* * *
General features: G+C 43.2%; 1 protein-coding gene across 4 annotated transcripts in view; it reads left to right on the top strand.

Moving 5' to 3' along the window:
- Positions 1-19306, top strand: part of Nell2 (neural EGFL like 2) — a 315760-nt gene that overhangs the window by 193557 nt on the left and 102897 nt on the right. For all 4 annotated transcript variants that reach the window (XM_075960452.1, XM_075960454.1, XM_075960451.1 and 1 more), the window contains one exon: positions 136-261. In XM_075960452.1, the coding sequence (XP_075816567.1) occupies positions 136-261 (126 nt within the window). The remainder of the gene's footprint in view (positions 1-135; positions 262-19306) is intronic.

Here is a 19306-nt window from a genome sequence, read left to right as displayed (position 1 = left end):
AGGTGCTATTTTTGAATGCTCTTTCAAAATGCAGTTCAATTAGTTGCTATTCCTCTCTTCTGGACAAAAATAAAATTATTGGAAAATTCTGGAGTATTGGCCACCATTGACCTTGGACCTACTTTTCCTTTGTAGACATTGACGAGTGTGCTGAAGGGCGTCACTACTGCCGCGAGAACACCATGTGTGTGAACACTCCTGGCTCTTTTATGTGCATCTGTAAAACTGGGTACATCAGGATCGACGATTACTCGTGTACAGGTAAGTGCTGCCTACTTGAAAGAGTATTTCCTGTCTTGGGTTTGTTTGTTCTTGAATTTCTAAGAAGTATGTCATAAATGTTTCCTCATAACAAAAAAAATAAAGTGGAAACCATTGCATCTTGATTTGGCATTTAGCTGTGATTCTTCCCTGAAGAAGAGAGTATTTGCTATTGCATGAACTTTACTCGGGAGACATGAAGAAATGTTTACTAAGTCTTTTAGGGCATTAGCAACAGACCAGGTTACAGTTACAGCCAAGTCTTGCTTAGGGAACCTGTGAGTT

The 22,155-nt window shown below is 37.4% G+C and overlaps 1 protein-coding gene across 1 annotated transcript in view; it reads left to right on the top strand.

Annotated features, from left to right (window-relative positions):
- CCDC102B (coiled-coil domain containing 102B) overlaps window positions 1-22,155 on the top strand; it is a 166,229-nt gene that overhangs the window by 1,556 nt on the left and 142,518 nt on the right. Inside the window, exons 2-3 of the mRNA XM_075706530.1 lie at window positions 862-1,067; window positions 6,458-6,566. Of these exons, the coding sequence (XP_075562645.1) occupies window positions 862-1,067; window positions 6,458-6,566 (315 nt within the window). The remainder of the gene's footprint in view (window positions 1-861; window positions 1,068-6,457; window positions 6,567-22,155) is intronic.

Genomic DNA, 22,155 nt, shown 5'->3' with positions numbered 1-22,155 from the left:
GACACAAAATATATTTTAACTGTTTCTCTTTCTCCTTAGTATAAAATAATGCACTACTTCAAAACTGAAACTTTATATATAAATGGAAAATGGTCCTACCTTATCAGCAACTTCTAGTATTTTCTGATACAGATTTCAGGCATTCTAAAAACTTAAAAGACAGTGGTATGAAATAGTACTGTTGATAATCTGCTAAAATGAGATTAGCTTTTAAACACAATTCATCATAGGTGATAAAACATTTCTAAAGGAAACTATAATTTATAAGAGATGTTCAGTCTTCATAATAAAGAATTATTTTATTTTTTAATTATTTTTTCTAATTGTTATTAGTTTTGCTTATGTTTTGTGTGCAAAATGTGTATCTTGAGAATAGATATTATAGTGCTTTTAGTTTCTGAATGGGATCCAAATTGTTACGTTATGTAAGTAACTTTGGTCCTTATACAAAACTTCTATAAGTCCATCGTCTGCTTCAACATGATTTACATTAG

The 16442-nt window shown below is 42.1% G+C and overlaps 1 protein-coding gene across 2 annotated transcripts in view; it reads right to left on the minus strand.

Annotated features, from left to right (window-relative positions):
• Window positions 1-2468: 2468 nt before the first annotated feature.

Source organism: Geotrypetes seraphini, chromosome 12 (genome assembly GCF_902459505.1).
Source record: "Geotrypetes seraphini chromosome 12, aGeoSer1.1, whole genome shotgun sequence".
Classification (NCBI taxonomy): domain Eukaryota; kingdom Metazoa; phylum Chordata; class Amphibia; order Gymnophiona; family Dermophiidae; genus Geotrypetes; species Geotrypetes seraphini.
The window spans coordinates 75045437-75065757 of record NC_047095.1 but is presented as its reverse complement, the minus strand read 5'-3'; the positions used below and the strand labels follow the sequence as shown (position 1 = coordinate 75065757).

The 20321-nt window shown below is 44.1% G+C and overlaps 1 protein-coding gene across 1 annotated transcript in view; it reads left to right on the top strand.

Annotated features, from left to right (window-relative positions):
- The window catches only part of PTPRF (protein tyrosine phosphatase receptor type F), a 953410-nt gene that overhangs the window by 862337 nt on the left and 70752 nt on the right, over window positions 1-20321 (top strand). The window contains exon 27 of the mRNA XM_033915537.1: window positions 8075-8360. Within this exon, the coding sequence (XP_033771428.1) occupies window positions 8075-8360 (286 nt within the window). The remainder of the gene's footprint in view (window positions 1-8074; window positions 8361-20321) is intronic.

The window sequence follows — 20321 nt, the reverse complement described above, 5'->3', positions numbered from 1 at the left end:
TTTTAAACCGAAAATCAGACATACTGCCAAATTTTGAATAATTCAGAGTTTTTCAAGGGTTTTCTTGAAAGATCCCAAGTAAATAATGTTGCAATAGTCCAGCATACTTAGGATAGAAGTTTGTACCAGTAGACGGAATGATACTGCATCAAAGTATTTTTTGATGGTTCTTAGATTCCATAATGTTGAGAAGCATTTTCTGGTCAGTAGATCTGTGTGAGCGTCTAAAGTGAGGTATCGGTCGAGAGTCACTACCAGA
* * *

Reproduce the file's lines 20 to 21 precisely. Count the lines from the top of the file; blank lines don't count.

- The window catches only part of PTPRF (protein tyrosine phosphatase receptor type F), a 953410-nt gene that overhangs the window by 862337 nt on the left and 70752 nt on the right, over window positions 1-20321 (top strand). The window contains exon 27 of the mRNA XM_033915537.1: window positions 8075-8360. Within this exon, the coding sequence (XP_033771428.1) occupies window positions 8075-8360 (286 nt within the window). The remainder of the gene's footprint in view (window positions 1-8074; window positions 8361-20321) is intronic.

The window sequence follows — 20321 nt, the reverse complement described above, 5'->3', positions numbered from 1 at the left end: